While many Jews head to services over the High Holy Days, there are some who, for a variety of reasons, can’t or don’t wish to attend synagogue. For these people, there are ways around this obstacle in the 21st century: welcome to streaming online services.
In Los Angeles alone, synagogues from Koreatown’s Wilshire Boulevard Temple to Congregation Or Ami in Calabasas live-streamed their services.
Rabbi Naomi Levy, of Nashuva, has been leading Kol Nidre Live online for 10 years. The services began as a webcast on the Jewish Television Network (JTN) before Nashuva partnered with the Jewish Journal, when Levy’s husband, Rob Eshman was editor-in-chief.
Levy was originally approached by JTN’s then-president and now Jewish Federation of Greater Los Angeles President and CEO Jay Sanderson, about doing the broadcast.
“My first [thought] was worrying, ‘Will people think it’s sacrilegious?’” Levy told the Journal by phone. “But then we thought about all the people who are either homebound or in some way turned off to Judaism, and it might just be a window for them. Even from the first webcast we realized that there were tens of thousands of people out there starving for a way to have a Yom Kippur experience who weren’t able to come [to services] physically.”
After receiving an email from a family in a country that doesn’t permit the public gathering of Jews, Levy said, “I could not figure out where they were, but they said, ‘We’re not allowed to practice Judaism publicly, and we’re here with you [online] and we can’t tell you what this means. We’re just sitting here in tears, to be able to experience Yom Kippur with you.’”
Over the years, Nashuva’s services have earned long-time followers. Felicia Goldring wrote on this year’s live-stream page, “I actually just came home from shul, and I looked forward to the second Kol Nidre of the night — watching, listening and singing to this.”
“From the first webcast we realized that there were tens of thousands of people out there starving for a way to have a Yom Kippur experience who weren’t able to come [to services] physically.”
— Rabbi Naomi Levy
A woman named Louise posted, “I found this service a few years ago when I was ill on erev Yom Kippur, and now I choose it over my regular shul.”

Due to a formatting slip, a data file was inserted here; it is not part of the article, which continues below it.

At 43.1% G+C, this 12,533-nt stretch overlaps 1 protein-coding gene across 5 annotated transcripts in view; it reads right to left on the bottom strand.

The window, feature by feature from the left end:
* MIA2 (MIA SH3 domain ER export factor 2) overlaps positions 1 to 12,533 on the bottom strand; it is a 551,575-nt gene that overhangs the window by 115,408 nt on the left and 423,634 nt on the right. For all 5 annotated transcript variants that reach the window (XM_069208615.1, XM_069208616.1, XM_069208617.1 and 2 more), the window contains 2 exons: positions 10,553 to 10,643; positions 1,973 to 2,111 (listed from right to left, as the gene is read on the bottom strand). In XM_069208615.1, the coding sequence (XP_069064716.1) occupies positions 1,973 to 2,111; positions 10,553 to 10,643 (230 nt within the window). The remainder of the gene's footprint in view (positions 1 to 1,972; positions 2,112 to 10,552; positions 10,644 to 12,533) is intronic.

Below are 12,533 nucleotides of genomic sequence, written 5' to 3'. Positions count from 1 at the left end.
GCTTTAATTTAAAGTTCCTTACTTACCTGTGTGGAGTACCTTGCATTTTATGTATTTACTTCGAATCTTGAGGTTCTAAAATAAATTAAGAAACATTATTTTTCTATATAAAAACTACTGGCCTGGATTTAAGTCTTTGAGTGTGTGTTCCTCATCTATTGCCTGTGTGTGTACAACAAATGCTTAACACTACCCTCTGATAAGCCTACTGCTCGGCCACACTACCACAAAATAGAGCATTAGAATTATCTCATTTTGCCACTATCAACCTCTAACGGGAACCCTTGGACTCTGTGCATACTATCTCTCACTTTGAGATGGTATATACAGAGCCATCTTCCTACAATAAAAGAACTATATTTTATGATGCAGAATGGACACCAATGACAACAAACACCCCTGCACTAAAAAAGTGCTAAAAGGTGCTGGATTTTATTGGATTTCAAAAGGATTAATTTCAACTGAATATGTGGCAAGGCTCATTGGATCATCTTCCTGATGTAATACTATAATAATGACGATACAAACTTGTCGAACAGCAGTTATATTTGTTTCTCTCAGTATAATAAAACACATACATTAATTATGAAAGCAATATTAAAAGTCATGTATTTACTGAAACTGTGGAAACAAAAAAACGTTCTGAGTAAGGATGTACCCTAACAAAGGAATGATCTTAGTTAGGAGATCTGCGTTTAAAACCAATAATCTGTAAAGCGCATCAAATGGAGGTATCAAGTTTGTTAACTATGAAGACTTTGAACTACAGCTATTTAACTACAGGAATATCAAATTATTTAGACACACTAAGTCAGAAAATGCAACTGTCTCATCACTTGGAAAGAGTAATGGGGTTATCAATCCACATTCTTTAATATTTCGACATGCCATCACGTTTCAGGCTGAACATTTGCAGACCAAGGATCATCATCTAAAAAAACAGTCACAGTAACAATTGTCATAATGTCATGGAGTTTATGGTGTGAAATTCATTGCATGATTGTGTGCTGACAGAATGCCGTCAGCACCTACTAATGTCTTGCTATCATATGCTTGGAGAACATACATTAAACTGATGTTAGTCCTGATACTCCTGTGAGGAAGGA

Or Ami has been live-streaming the High Holy Days for six years. “You are not watching, you’re worshipping,” Rabbi Paul Kipnes told the Journal. “For those people who cannot be in shul because their kids are too young or because a loved one is ill or because they’re required to work, to be able to worship with us has been transformational for them. It’s incredibly rewarding to be able to touch their lives even when their lives don’t allow them to stop and get into shul.”
Online worship also appeals to those who haven’t found a synagogue that works for them.
“I received a beautiful note from a guy back East who said he hadn’t been to a synagogue since he broke with his past shul,” Kipnes said. “He found us online and said, ‘I felt like something that was closed off has opened up, and I feel connected once again to the Jewish community and with God.’”
San Francisco resident Tracey Gersten told the Journal she prefers Or Ami’s online services to attending the synagogue by her home. “And it’s not just [because of] parking and traffic. There are all these distractions that happen when you’re in a room full of 500 people,” Gersten said. “Not only is the spiritual connection deeper, it allows me to get all of the other responsibilities that go along with the holidays.”
Don Levy, director of marketing and communications for Wilshire Boulevard Temple, said he watched the synagogue’s live-streaming services in 2015, before he began working there.
“Two of my sons were out of town, so we were all able to virtually be there together,” he said. He added, that many of Wilshire Boulevard Temple’s online viewers are former congregants who have moved to other cities. “They are grateful,” he said, “that they can participate in a synagogue they love.”